Gradual Return, Featuring Huntsman and Ryan

salvador-dali-melting-clocks.jpgI am physically just back from China; mentally still lost and adrift somewhere in the noosphere; and in body-clock terms -- well, how convenient that Salvador Dali so precisely imagined the state of my current body-clock (right) many years ago.

For now I have just barely enough energy to thank the final outstanding group of Guest Bloggers in this space -- David Allen, Julio Friedmann, Kentaro Toyama, and Michele Travierso -- who rounded out this experiment in such impressive style, plus the Atlantic's Justin Miller and John Hendel who shepherded them and their predecessors through the blogging process.

Some time soon, most likely around 3 or 4 am, I intend to begin weighing in further about:

- My gratitude to the 40-plus other guests who over the past two months have shared experiences, developed arguments, and -- for me at least -- provided surprises in this space. I'll say something about them all, by name.

- A slew of other issues that have piled up, of which at the moment I can stand to mention only two, each involving a rising Republican politician.

The one involving Jon Huntsman Jr., in his last days as U.S. Ambassador to China, was his unexpected but heartening public condemnation today of the wave of arrests, crackdown, and repression so dramatically taking place in China at the moment. His statement was unexpected, in that ambassadors usually avoid "meddling" in host-country affairs this way, especially with one foot out the door; and it was heartening, because what has been happening in China over the past six weeks is the most unsettling step backward there in a very long time. More on the crackdown itself soon. It's too bad, again, that Huntsman muddied the end of his ambassadorship with possible presidential-campaign positioning, because in this latest statement he should be seen as speaking for the whole American nation and not any partisan subset.

The one involving Rep. Paul Ryan is of course his budget plan. There are people who consider Ryan "courageous" and "serious" and bravely "truth-telling" for the ideas he has put together. David Brooks has been most unrestrained in this view. There are others who consider the plan gimmick-ridden, fiscally and economically harmful, politically unrealistic verging on suicidal  (for Republicans), and in the words of the Economist's "Democracy in America" column, "fundamentally immoral." Count me with this latter group.

Details and "reasoning" to come, no doubt sometime around 4am, and mainly involving the history and future of Medicare. For the moment, these to-me convincing words from another Republican (non-elected category), the former Bush speechwriter David Frum:

>>The debt reduction plan actually increases the debt over the medium term -- by even more President Obama's budget would.... The real message of the Ryan plan is: Upper-income tax cuts now; spending cuts for the poor now; more deficits now; spending cuts for middle-income people much later; spending cuts for today's elderly, never...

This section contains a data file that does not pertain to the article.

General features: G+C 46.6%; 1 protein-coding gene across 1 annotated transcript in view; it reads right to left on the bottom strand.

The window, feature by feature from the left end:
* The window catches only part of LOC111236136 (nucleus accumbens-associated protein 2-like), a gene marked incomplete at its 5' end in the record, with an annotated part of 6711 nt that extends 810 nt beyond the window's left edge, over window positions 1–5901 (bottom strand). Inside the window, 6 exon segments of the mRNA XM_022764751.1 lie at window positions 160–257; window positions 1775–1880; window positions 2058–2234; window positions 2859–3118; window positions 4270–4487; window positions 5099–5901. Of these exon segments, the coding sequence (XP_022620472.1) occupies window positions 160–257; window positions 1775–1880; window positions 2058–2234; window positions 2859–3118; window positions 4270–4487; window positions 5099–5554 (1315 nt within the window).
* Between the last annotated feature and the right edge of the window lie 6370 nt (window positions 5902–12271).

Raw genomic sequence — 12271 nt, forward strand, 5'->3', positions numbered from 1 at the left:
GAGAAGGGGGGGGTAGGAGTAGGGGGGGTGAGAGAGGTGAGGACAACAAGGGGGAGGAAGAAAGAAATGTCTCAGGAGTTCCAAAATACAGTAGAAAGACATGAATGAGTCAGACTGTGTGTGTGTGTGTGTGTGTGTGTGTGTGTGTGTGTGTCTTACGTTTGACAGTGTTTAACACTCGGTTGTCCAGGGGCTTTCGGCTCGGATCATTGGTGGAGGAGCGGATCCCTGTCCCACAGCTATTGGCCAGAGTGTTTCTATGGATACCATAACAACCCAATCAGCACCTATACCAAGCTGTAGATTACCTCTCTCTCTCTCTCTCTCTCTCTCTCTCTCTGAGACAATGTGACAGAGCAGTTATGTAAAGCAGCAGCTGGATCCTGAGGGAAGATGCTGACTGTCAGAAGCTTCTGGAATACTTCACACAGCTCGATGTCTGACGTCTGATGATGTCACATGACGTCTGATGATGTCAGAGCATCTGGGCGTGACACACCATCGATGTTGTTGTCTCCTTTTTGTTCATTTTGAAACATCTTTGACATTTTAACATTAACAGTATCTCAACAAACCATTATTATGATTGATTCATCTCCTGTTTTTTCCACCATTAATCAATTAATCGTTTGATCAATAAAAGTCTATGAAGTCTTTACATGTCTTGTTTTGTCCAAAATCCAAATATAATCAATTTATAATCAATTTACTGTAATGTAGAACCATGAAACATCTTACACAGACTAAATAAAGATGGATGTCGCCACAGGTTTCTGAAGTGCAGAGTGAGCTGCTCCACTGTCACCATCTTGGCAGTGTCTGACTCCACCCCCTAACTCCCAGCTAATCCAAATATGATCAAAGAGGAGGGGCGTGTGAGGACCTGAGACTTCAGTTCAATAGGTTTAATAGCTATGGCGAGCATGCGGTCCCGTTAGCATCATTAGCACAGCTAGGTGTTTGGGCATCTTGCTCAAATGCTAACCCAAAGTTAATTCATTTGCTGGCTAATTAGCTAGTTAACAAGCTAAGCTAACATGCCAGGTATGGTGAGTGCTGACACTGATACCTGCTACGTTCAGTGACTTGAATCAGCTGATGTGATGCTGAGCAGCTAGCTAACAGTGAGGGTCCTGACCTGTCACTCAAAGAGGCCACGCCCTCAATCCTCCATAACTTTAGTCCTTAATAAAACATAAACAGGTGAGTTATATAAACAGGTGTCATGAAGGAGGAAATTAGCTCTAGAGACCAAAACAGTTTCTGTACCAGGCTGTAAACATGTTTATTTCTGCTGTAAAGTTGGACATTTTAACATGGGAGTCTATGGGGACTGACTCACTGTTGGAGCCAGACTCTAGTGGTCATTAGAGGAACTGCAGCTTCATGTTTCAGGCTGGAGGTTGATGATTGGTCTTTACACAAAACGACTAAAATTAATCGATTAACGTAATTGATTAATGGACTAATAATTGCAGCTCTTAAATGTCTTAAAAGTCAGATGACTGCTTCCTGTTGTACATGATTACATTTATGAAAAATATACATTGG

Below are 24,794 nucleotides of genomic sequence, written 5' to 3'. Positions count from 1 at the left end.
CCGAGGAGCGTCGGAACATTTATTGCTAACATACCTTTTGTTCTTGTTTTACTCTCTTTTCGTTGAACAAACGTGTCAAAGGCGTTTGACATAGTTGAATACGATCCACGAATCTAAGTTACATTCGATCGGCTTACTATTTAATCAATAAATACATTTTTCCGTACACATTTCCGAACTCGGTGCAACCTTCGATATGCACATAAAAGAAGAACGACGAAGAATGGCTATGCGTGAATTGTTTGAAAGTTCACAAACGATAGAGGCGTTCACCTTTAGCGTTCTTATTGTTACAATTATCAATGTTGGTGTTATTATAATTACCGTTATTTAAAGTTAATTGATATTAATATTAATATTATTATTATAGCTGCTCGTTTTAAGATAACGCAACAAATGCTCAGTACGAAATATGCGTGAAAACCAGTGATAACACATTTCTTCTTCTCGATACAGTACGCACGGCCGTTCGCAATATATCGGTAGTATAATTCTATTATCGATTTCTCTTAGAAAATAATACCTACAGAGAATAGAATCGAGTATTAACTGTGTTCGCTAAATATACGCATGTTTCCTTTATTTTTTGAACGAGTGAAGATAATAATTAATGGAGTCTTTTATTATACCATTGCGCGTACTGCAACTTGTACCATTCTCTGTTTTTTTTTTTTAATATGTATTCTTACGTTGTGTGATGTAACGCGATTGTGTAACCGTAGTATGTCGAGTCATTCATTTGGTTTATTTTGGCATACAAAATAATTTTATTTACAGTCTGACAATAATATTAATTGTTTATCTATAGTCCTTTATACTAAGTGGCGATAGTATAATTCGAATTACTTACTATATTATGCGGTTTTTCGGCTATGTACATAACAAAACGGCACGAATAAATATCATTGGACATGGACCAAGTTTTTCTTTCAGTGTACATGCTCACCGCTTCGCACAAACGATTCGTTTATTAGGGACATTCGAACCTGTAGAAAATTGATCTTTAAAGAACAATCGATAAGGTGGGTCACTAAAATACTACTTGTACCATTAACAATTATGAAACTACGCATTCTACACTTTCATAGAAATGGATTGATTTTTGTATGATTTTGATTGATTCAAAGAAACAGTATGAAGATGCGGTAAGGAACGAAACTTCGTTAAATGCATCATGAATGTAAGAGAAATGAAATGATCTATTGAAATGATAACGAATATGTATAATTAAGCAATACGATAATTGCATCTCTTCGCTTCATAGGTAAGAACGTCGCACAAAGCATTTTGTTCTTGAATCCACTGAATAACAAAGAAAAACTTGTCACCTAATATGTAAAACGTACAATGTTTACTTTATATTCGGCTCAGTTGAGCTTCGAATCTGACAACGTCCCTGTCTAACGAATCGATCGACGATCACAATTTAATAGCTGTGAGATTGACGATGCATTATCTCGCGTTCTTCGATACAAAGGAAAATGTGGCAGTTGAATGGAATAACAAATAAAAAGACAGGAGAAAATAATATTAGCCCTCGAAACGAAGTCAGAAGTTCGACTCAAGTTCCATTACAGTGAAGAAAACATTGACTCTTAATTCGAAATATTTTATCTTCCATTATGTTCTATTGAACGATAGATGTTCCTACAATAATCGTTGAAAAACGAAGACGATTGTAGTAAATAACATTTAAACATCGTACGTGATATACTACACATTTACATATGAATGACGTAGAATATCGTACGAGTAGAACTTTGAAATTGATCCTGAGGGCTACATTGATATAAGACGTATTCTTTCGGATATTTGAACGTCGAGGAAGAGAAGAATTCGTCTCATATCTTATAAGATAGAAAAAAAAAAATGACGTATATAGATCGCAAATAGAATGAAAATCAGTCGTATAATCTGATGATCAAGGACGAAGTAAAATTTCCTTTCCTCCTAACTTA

As politics, the message is even worse than the economics. Cut Medicaid and Medicare to fund tax cuts? Isn't that the issue that returned Bill Clinton to the White House in 1996?... And if the plan did somehow become law, is it not a formula for an economy in the 2010s that will underperform for most people in the same way that the economy of the 2000s underperformed for most people?

Those are the questions that will worry economists and swing voters alike. But the plan is not written for economists and swing voters. It is written for the GOP core. Yet one has to wonder: What happens to a party that invests so much energy talking to itself?<<
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James Fallows is a national correspondent for The Atlantic and has written for the magazine since the late 1970s. He has reported extensively from outside the United States and once worked as President Carter's chief speechwriter. His latest book is China Airborne. More

James Fallows is based in Washington as a national correspondent for The Atlantic. He has worked for the magazine for nearly 30 years and in that time has also lived in Seattle, Berkeley, Austin, Tokyo, Kuala Lumpur, Shanghai, and Beijing. He was raised in Redlands, California, received his undergraduate degree in American history and literature from Harvard, and received a graduate degree in economics from Oxford as a Rhodes scholar. In addition to working for The Atlantic, he has spent two years as chief White House speechwriter for Jimmy Carter, two years as the editor of US News & World Report, and six months as a program designer at Microsoft. He is an instrument-rated private pilot. He is also now the chair in U.S. media at the U.S. Studies Centre at the University of Sydney, in Australia.

Fallows has been a finalist for the National Magazine Award five times and has won once; he has also won the American Book Award for nonfiction and a N.Y. Emmy award for the documentary series Doing Business in China. He was the founding chairman of the New America Foundation. His recent books Blind Into Baghdad (2006) and Postcards From Tomorrow Square (2009) are based on his writings for The Atlantic. His latest book is China Airborne. He is married to Deborah Fallows, author of the recent book Dreaming in Chinese. They have two married sons.

Fallows welcomes and frequently quotes from reader mail sent via the "Email" button below. Unless you specify otherwise, we consider any incoming mail available for possible quotation -- but not with the sender's real name unless you explicitly state that it may be used. If you are wondering why Fallows does not use a "Comments" field below his posts, please see previous explanations here and here.


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